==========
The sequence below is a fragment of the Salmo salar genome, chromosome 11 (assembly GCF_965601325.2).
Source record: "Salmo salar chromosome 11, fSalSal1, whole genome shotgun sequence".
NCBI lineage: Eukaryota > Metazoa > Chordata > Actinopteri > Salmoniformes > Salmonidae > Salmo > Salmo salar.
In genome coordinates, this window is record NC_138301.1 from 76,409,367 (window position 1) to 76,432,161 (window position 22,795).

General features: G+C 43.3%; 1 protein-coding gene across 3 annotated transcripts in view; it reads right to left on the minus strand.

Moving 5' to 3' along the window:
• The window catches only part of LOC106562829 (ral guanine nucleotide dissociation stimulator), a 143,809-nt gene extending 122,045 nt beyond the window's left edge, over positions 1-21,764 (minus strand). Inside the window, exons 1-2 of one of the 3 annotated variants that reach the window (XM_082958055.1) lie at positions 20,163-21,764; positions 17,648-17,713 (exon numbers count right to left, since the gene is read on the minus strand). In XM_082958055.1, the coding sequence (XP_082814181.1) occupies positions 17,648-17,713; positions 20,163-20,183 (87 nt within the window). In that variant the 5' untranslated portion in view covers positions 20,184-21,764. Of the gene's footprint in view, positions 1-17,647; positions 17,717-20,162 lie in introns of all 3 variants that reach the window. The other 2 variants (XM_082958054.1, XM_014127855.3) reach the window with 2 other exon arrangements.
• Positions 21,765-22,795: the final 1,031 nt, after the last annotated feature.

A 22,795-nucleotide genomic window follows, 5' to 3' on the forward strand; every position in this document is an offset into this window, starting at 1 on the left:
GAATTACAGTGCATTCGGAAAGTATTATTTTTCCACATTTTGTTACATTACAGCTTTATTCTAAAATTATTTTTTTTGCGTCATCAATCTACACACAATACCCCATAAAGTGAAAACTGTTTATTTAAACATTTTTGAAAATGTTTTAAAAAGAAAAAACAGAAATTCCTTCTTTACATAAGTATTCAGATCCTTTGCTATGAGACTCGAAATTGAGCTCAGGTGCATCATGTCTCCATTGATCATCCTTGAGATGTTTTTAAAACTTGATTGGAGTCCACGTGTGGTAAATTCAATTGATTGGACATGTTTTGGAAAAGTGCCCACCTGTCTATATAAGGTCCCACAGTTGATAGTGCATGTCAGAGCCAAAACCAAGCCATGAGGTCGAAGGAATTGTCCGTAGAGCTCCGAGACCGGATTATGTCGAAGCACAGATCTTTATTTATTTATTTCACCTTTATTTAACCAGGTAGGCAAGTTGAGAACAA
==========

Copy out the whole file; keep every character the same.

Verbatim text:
The sequence below is a fragment of the Salmo salar genome, chromosome 11 (assembly GCF_965601325.2).
Source record: "Salmo salar chromosome 11, fSalSal1, whole genome shotgun sequence".
NCBI lineage: Eukaryota > Metazoa > Chordata > Actinopteri > Salmoniformes > Salmonidae > Salmo > Salmo salar.
In genome coordinates, this window is record NC_138301.1 from 76,409,367 (window position 1) to 76,432,161 (window position 22,795).

General features: G+C 43.3%; 1 protein-coding gene across 3 annotated transcripts in view; it reads right to left on the minus strand.

Moving 5' to 3' along the window:
• The window catches only part of LOC106562829 (ral guanine nucleotide dissociation stimulator), a 143,809-nt gene extending 122,045 nt beyond the window's left edge, over positions 1-21,764 (minus strand). Inside the window, exons 1-2 of one of the 3 annotated variants that reach the window (XM_082958055.1) lie at positions 20,163-21,764; positions 17,648-17,713 (exon numbers count right to left, since the gene is read on the minus strand). In XM_082958055.1, the coding sequence (XP_082814181.1) occupies positions 17,648-17,713; positions 20,163-20,183 (87 nt within the window). In that variant the 5' untranslated portion in view covers positions 20,184-21,764. Of the gene's footprint in view, positions 1-17,647; positions 17,717-20,162 lie in introns of all 3 variants that reach the window. The other 2 variants (XM_082958054.1, XM_014127855.3) reach the window with 2 other exon arrangements.
• Positions 21,765-22,795: the final 1,031 nt, after the last annotated feature.

A 22,795-nucleotide genomic window follows, 5' to 3' on the forward strand; every position in this document is an offset into this window, starting at 1 on the left:
GAATTACAGTGCATTCGGAAAGTATTATTTTTCCACATTTTGTTACATTACAGCTTTATTCTAAAATTATTTTTTTTGCGTCATCAATCTACACACAATACCCCATAAAGTGAAAACTGTTTATTTAAACATTTTTGAAAATGTTTTAAAAAGAAAAAACAGAAATTCCTTCTTTACATAAGTATTCAGATCCTTTGCTATGAGACTCGAAATTGAGCTCAGGTGCATCATGTCTCCATTGATCATCCTTGAGATGTTTTTAAAACTTGATTGGAGTCCACGTGTGGTAAATTCAATTGATTGGACATGTTTTGGAAAAGTGCCCACCTGTCTATATAAGGTCCCACAGTTGATAGTGCATGTCAGAGCCAAAACCAAGCCATGAGGTCGAAGGAATTGTCCGTAGAGCTCCGAGACCGGATTATGTCGAAGCACAGATCTTTATTTATTTATTTCACCTTTATTTAACCAGGTAGGCAAGTTGAGAACAA